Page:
Scientists from the Max Planck Institute for Molecular Biomedicine in Münster, Germany, made two channels using an acupuncture needle, in which the endothelial cells made contact with each other and attached to the synthetic tissue environment in the channel, thus forming a parent blood vessel after about a day.
When this has happened, the scientists deliver a growth factor cocktail of molecules that drive blood vessel growth in natural tissues through the second channel, whereupon the endothelial cells migrate into the hydrogel.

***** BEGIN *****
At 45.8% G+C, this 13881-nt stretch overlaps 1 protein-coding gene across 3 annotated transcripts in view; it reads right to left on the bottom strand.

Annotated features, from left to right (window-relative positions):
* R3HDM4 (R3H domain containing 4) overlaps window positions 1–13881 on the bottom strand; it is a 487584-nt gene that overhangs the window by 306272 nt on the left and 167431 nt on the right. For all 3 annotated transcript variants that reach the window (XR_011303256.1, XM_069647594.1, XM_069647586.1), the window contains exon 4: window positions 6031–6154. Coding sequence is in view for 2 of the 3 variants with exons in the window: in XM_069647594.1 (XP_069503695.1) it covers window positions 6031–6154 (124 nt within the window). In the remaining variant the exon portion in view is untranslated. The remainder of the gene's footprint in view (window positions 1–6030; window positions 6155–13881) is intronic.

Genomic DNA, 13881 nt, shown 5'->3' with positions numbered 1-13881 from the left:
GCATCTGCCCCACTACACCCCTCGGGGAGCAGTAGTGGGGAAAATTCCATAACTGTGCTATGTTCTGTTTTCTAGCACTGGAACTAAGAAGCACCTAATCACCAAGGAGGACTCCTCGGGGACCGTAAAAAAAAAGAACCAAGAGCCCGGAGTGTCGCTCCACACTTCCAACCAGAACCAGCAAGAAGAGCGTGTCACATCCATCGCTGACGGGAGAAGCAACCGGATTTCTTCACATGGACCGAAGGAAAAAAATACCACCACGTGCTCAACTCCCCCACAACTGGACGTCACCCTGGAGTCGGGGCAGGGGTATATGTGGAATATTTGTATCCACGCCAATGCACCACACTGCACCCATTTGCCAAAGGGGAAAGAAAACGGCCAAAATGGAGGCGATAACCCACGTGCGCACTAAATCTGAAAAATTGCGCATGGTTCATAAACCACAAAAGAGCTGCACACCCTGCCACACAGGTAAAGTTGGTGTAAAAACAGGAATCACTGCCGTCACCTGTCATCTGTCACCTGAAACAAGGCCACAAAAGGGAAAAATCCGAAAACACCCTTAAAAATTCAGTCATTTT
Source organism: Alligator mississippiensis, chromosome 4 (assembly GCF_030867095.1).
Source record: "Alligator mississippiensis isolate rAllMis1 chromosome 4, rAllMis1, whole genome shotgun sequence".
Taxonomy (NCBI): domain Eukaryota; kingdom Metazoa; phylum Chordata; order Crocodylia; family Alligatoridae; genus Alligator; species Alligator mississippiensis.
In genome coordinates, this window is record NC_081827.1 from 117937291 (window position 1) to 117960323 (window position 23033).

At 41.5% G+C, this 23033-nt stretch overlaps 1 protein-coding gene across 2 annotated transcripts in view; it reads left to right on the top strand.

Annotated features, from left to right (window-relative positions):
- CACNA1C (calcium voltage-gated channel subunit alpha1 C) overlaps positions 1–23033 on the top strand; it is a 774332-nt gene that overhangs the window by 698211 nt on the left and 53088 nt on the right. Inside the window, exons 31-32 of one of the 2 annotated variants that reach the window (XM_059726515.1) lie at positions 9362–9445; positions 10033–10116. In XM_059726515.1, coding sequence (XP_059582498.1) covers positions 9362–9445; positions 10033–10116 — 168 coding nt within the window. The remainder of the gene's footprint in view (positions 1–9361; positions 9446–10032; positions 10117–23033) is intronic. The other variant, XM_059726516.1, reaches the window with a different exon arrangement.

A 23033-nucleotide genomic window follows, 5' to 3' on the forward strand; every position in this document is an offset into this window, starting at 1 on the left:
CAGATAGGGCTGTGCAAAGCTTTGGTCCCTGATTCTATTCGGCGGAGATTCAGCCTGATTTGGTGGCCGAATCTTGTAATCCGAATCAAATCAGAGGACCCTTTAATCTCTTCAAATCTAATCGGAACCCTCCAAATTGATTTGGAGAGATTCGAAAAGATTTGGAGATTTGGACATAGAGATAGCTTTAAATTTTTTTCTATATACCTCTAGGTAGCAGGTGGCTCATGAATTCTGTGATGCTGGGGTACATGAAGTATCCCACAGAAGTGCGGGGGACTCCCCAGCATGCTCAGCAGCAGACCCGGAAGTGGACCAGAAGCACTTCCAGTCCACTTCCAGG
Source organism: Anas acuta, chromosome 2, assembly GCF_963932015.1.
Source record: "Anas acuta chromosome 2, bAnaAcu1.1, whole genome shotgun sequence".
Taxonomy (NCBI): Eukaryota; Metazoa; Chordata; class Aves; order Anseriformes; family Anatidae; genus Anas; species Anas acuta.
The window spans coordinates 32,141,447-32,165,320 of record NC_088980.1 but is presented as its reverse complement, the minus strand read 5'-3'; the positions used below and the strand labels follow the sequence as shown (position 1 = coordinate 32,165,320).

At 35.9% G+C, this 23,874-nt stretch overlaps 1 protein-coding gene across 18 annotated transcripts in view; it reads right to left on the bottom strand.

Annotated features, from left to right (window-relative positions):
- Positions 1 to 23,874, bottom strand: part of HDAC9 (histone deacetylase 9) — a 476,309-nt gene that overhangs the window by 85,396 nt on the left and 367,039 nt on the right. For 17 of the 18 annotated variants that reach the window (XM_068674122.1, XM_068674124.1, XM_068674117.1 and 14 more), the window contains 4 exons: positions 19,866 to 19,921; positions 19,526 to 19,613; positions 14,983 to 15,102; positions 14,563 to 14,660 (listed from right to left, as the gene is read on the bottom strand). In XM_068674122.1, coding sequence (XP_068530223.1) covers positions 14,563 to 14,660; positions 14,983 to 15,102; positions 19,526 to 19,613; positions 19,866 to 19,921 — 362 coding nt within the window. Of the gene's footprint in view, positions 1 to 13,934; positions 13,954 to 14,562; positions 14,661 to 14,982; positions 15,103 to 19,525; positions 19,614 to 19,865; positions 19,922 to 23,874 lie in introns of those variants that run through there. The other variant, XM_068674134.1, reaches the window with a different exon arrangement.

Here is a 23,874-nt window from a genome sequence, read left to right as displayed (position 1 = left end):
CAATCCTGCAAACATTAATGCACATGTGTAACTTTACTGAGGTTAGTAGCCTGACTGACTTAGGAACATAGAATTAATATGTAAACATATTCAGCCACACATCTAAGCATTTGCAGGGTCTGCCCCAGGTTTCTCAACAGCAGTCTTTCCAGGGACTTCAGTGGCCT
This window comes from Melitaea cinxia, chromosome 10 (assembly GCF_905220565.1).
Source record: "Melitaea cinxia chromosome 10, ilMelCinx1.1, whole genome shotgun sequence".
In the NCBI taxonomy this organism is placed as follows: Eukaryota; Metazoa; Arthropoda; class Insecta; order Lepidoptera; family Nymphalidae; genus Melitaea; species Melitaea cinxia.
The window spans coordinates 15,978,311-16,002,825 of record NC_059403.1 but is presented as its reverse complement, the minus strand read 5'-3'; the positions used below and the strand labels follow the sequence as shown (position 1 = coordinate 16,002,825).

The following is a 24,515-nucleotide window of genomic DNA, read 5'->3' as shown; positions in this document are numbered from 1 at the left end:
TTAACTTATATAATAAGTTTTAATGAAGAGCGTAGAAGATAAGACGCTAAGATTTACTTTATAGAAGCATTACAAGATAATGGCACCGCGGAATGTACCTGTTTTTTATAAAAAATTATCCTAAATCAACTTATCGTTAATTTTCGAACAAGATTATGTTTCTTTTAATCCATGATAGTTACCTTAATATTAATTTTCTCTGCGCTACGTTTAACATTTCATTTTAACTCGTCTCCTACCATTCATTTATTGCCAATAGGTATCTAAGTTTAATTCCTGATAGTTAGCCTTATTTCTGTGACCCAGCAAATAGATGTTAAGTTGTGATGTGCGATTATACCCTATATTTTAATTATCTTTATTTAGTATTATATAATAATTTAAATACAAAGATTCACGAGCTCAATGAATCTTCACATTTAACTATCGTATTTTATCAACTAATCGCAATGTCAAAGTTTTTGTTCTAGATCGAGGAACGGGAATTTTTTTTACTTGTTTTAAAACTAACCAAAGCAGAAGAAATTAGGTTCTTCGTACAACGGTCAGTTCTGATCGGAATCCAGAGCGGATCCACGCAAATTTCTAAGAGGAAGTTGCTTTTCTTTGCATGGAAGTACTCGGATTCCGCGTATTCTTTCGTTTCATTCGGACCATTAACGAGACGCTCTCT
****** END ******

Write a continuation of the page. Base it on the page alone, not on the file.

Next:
It revealed that tubular structures developed were smaller than those present in natural tissues due to interaction among certain molecules and sugar level in hydrogel.
By exchanging them, they managed to make the endothelial cells migrate faster to hydrogel and obtain proper blood vessels, according to conditions similar to natural ones.
Summing up, German scientists said the study is a first step in the development of functional artificial replacement organs, with wide applications in regenerative medicine and other related fields.
pgh/Pll/msm / nmr